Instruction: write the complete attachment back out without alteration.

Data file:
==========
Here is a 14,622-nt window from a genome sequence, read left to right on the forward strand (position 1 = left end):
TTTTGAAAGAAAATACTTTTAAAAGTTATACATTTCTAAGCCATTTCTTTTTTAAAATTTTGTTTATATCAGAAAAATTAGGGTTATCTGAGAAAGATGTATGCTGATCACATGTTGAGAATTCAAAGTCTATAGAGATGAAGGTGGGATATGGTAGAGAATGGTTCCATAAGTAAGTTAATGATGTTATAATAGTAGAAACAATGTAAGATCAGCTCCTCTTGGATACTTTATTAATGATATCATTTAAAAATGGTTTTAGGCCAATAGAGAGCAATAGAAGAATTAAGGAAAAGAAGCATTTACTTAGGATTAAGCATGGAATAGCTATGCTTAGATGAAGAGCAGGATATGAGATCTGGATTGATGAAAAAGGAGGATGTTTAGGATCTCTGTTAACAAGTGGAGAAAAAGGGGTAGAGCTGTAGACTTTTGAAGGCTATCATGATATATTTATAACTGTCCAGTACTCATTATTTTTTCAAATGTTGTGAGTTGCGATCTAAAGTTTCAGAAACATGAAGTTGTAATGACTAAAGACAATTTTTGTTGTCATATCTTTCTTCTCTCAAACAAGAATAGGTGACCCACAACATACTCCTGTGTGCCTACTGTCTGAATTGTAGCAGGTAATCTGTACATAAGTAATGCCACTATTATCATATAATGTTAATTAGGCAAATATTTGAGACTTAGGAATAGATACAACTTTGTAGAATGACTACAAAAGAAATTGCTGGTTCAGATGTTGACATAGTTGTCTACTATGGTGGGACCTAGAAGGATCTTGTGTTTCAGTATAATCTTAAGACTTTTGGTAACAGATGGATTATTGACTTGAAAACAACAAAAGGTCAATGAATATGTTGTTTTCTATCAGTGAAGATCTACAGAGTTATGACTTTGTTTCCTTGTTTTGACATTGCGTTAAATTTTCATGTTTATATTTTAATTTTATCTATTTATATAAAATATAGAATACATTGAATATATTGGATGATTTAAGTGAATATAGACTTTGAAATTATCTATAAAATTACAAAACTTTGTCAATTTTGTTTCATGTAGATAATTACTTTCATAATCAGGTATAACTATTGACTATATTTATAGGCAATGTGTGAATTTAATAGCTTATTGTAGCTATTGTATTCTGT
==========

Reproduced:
Here is a 14,622-nt window from a genome sequence, read left to right on the forward strand (position 1 = left end):
TTTTGAAAGAAAATACTTTTAAAAGTTATACATTTCTAAGCCATTTCTTTTTTAAAATTTTGTTTATATCAGAAAAATTAGGGTTATCTGAGAAAGATGTATGCTGATCACATGTTGAGAATTCAAAGTCTATAGAGATGAAGGTGGGATATGGTAGAGAATGGTTCCATAAGTAAGTTAATGATGTTATAATAGTAGAAACAATGTAAGATCAGCTCCTCTTGGATACTTTATTAATGATATCATTTAAAAATGGTTTTAGGCCAATAGAGAGCAATAGAAGAATTAAGGAAAAGAAGCATTTACTTAGGATTAAGCATGGAATAGCTATGCTTAGATGAAGAGCAGGATATGAGATCTGGATTGATGAAAAAGGAGGATGTTTAGGATCTCTGTTAACAAGTGGAGAAAAAGGGGTAGAGCTGTAGACTTTTGAAGGCTATCATGATATATTTATAACTGTCCAGTACTCATTATTTTTTCAAATGTTGTGAGTTGCGATCTAAAGTTTCAGAAACATGAAGTTGTAATGACTAAAGACAATTTTTGTTGTCATATCTTTCTTCTCTCAAACAAGAATAGGTGACCCACAACATACTCCTGTGTGCCTACTGTCTGAATTGTAGCAGGTAATCTGTACATAAGTAATGCCACTATTATCATATAATGTTAATTAGGCAAATATTTGAGACTTAGGAATAGATACAACTTTGTAGAATGACTACAAAAGAAATTGCTGGTTCAGATGTTGACATAGTTGTCTACTATGGTGGGACCTAGAAGGATCTTGTGTTTCAGTATAATCTTAAGACTTTTGGTAACAGATGGATTATTGACTTGAAAACAACAAAAGGTCAATGAATATGTTGTTTTCTATCAGTGAAGATCTACAGAGTTATGACTTTGTTTCCTTGTTTTGACATTGCGTTAAATTTTCATGTTTATATTTTAATTTTATCTATTTATATAAAATATAGAATACATTGAATATATTGGATGATTTAAGTGAATATAGACTTTGAAATTATCTATAAAATTACAAAACTTTGTCAATTTTGTTTCATGTAGATAATTACTTTCATAATCAGGTATAACTATTGACTATATTTATAGGCAATGTGTGAATTTAATAGCTTATTGTAGCTATTGTATTCTGT